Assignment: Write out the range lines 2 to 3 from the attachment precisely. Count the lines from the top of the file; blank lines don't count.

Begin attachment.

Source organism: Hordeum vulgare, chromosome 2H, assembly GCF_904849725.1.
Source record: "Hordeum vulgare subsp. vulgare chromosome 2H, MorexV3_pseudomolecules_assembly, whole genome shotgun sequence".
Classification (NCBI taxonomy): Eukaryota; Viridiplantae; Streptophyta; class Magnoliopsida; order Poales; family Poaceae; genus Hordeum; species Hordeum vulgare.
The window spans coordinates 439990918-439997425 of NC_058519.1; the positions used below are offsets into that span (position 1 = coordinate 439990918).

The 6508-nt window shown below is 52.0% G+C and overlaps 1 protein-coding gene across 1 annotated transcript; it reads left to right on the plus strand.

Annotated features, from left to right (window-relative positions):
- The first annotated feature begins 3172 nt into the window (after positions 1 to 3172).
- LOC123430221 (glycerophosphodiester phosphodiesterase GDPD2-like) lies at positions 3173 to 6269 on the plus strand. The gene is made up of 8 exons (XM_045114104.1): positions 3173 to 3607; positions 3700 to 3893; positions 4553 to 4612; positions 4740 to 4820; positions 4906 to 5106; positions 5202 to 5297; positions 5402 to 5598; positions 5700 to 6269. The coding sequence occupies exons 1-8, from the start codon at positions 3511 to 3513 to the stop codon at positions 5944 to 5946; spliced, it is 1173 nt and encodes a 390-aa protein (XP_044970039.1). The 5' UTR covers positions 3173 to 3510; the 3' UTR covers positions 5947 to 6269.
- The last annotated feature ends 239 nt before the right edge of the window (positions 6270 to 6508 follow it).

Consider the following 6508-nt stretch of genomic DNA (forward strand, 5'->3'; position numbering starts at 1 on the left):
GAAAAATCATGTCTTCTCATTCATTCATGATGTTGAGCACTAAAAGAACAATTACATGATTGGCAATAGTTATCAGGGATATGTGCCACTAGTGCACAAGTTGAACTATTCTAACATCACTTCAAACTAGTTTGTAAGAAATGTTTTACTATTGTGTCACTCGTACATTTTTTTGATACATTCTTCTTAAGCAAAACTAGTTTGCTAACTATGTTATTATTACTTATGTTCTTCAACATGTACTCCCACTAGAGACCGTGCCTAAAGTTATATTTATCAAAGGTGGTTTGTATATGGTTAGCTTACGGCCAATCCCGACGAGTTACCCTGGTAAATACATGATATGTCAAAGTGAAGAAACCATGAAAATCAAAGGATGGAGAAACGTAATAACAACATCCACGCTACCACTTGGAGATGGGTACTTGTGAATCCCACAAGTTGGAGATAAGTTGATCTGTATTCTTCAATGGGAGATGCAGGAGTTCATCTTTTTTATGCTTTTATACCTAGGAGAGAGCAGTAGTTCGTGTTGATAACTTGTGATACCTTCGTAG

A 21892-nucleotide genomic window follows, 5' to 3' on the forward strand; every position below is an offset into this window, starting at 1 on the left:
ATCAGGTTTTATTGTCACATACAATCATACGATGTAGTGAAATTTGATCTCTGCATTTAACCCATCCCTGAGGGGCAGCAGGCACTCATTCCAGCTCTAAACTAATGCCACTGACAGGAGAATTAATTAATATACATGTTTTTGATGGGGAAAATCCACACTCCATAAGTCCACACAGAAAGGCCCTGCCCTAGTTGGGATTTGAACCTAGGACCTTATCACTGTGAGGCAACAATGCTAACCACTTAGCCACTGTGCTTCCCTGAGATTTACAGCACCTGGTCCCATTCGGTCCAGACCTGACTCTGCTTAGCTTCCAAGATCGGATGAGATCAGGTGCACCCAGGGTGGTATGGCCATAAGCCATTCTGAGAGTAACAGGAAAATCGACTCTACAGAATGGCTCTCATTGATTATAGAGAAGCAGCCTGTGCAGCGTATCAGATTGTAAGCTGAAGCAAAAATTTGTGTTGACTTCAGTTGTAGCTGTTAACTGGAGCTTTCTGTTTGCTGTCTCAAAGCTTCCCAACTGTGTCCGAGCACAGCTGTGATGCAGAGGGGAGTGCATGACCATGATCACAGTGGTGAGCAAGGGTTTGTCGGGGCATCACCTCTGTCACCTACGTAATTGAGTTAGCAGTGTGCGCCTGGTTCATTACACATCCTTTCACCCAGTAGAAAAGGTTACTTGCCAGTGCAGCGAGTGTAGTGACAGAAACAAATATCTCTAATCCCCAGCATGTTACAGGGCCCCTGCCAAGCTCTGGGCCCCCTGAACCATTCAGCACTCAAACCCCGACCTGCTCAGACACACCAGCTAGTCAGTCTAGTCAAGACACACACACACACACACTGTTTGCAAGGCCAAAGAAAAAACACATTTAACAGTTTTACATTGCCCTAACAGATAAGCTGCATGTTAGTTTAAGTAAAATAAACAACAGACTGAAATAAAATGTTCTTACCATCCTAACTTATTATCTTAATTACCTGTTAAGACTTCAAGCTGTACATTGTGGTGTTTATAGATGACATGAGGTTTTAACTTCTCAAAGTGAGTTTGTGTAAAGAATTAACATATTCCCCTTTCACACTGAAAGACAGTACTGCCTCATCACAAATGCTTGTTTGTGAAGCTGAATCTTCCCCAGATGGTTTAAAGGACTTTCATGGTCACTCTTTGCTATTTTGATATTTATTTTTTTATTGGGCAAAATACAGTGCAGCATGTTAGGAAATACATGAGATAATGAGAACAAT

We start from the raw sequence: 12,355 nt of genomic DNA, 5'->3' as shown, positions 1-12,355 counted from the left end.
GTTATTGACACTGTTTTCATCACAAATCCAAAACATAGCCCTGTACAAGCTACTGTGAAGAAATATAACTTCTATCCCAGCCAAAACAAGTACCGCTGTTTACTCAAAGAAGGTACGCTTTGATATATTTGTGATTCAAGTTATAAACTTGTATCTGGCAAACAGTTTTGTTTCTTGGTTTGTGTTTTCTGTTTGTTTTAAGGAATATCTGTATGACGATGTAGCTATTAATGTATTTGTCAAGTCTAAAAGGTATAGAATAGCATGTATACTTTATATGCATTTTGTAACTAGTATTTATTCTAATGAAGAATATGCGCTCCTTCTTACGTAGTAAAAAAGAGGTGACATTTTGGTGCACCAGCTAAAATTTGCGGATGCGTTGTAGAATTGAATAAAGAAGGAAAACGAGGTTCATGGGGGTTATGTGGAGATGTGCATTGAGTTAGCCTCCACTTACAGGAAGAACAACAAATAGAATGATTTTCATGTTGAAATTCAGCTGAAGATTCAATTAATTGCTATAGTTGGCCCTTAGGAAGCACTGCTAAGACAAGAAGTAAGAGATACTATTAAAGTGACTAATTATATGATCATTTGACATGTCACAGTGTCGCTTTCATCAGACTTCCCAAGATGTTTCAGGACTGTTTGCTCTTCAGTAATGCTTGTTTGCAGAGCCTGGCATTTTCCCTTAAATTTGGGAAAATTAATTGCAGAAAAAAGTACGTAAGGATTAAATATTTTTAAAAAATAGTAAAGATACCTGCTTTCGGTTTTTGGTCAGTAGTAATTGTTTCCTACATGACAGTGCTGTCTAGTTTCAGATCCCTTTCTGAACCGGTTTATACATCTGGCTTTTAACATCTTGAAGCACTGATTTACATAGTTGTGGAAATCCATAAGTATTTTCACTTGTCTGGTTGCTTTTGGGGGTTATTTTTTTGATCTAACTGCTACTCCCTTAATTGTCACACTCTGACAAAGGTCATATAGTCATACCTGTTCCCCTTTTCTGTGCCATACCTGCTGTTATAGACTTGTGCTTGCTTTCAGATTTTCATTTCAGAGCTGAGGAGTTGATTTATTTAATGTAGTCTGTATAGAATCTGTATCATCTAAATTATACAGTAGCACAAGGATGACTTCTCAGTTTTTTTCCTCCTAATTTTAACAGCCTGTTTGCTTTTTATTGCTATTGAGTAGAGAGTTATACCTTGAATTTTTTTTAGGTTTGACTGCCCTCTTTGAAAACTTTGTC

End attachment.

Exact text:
Source record: "Hordeum vulgare subsp. vulgare chromosome 2H, MorexV3_pseudomolecules_assembly, whole genome shotgun sequence".
Classification (NCBI taxonomy): Eukaryota; Viridiplantae; Streptophyta; class Magnoliopsida; order Poales; family Poaceae; genus Hordeum; species Hordeum vulgare.